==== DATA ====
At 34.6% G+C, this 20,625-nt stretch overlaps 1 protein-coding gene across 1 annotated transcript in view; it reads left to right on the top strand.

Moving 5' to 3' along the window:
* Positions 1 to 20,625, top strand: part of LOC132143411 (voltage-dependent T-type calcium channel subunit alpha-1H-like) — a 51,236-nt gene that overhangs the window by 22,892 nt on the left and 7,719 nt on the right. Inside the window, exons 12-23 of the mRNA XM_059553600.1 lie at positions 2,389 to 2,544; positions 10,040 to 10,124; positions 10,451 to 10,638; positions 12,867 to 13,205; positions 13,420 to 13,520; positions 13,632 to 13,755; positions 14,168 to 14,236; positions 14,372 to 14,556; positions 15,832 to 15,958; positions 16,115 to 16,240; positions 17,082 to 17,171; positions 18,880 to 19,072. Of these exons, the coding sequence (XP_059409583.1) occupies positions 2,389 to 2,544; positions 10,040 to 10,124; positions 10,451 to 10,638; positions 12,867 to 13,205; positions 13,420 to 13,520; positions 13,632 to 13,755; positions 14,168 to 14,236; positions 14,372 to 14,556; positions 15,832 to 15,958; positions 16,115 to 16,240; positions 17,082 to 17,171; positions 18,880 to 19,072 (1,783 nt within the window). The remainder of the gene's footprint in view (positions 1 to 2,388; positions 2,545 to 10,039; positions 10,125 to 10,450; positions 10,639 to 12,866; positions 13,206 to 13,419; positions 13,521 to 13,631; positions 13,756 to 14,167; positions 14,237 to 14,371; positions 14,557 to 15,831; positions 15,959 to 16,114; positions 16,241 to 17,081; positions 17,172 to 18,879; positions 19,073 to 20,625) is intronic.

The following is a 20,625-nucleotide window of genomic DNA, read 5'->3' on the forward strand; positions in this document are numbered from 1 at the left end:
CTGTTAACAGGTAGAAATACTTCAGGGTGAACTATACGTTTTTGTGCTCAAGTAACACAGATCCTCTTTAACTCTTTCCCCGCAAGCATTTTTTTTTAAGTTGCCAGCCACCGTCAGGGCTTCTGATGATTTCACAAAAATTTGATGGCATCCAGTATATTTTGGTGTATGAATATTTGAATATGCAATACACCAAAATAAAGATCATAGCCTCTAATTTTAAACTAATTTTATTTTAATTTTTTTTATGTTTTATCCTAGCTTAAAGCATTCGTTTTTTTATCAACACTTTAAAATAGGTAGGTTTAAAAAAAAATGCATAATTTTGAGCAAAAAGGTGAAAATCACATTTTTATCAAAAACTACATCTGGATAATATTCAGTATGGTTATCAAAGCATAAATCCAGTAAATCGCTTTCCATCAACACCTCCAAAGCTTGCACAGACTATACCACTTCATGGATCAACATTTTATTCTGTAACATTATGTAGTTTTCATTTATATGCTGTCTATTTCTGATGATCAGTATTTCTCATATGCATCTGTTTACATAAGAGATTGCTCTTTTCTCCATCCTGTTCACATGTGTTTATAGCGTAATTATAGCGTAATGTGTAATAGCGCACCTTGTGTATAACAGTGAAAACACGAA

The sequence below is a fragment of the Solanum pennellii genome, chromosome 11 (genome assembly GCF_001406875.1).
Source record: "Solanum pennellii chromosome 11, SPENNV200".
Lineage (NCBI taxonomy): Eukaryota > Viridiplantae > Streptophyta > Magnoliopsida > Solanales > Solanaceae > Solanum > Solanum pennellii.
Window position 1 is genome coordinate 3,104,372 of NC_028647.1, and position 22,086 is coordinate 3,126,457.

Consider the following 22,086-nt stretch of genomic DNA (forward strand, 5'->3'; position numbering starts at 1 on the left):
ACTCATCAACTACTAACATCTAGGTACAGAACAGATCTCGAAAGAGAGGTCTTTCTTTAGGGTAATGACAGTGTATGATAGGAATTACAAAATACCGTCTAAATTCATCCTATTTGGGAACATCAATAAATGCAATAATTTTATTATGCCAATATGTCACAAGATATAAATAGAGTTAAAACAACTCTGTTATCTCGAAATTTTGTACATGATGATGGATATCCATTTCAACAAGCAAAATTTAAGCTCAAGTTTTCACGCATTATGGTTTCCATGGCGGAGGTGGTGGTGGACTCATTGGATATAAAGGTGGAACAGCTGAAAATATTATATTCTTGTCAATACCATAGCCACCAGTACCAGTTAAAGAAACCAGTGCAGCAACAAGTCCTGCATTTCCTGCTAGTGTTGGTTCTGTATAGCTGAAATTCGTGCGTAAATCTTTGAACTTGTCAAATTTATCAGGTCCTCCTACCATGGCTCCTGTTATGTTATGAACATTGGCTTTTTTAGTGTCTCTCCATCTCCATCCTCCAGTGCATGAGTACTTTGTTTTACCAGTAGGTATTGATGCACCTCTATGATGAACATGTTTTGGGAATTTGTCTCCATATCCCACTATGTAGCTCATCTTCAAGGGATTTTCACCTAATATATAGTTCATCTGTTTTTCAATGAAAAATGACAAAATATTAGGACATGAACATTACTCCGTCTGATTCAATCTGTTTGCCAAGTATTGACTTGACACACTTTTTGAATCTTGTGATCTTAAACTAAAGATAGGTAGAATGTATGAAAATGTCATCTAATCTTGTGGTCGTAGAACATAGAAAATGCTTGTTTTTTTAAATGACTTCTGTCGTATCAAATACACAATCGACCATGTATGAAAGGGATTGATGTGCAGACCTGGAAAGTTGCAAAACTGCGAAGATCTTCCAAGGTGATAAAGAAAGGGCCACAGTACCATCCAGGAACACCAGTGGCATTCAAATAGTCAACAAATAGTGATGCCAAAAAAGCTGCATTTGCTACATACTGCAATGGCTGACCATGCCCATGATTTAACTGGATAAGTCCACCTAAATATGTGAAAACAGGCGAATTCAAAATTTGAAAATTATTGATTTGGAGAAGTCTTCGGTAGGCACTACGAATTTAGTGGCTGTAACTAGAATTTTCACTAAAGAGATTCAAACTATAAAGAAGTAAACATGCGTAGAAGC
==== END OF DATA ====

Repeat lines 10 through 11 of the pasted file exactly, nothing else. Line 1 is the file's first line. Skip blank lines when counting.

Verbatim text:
Consider the following 22,086-nt stretch of genomic DNA (forward strand, 5'->3'; position numbering starts at 1 on the left):
ACTCATCAACTACTAACATCTAGGTACAGAACAGATCTCGAAAGAGAGGTCTTTCTTTAGGGTAATGACAGTGTATGATAGGAATTACAAAATACCGTCTAAATTCATCCTATTTGGGAACATCAATAAATGCAATAATTTTATTATGCCAATATGTCACAAGATATAAATAGAGTTAAAACAACTCTGTTATCTCGAAATTTTGTACATGATGATGGATATCCATTTCAACAAGCAAAATTTAAGCTCAAGTTTTCACGCATTATGGTTTCCATGGCGGAGGTGGTGGTGGACTCATTGGATATAAAGGTGGAACAGCTGAAAATATTATATTCTTGTCAATACCATAGCCACCAGTACCAGTTAAAGAAACCAGTGCAGCAACAAGTCCTGCATTTCCTGCTAGTGTTGGTTCTGTATAGCTGAAATTCGTGCGTAAATCTTTGAACTTGTCAAATTTATCAGGTCCTCCTACCATGGCTCCTGTTATGTTATGAACATTGGCTTTTTTAGTGTCTCTCCATCTCCATCCTCCAGTGCATGAGTACTTTGTTTTACCAGTAGGTATTGATGCACCTCTATGATGAACATGTTTTGGGAATTTGTCTCCATATCCCACTATGTAGCTCATCTTCAAGGGATTTTCACCTAATATATAGTTCATCTGTTTTTCAATGAAAAATGACAAAATATTAGGACATGAACATTACTCCGTCTGATTCAATCTGTTTGCCAAGTATTGACTTGACACACTTTTTGAATCTTGTGATCTTAAACTAAAGATAGGTAGAATGTATGAAAATGTCATCTAATCTTGTGGTCGTAGAACATAGAAAATGCTTGTTTTTTTAAATGACTTCTGTCGTATCAAATACACAATCGACCATGTATGAAAGGGATTGATGTGCAGACCTGGAAAGTTGCAAAACTGCGAAGATCTTCCAAGGTGATAAAGAAAGGGCCACAGTACCATCCAGGAACACCAGTGGCATTCAAATAGTCAACAAATAGTGATGCCAAAAAAGCTGCATTTGCTACATACTGCAATGGCTGACCATGCCCATGATTTAACTGGATAAGTCCACCTAAATATGTGAAAACAGGCGAATTCAAAATTTGAAAATTATTGATTTGGAGAAGTCTTCGGTAGGCACTACGAATTTAGTGGCTGTAACTAGAATTTTCACTAAAGAGATTCAAACTATAAAGAAGTAAACATGCGTAGAAGC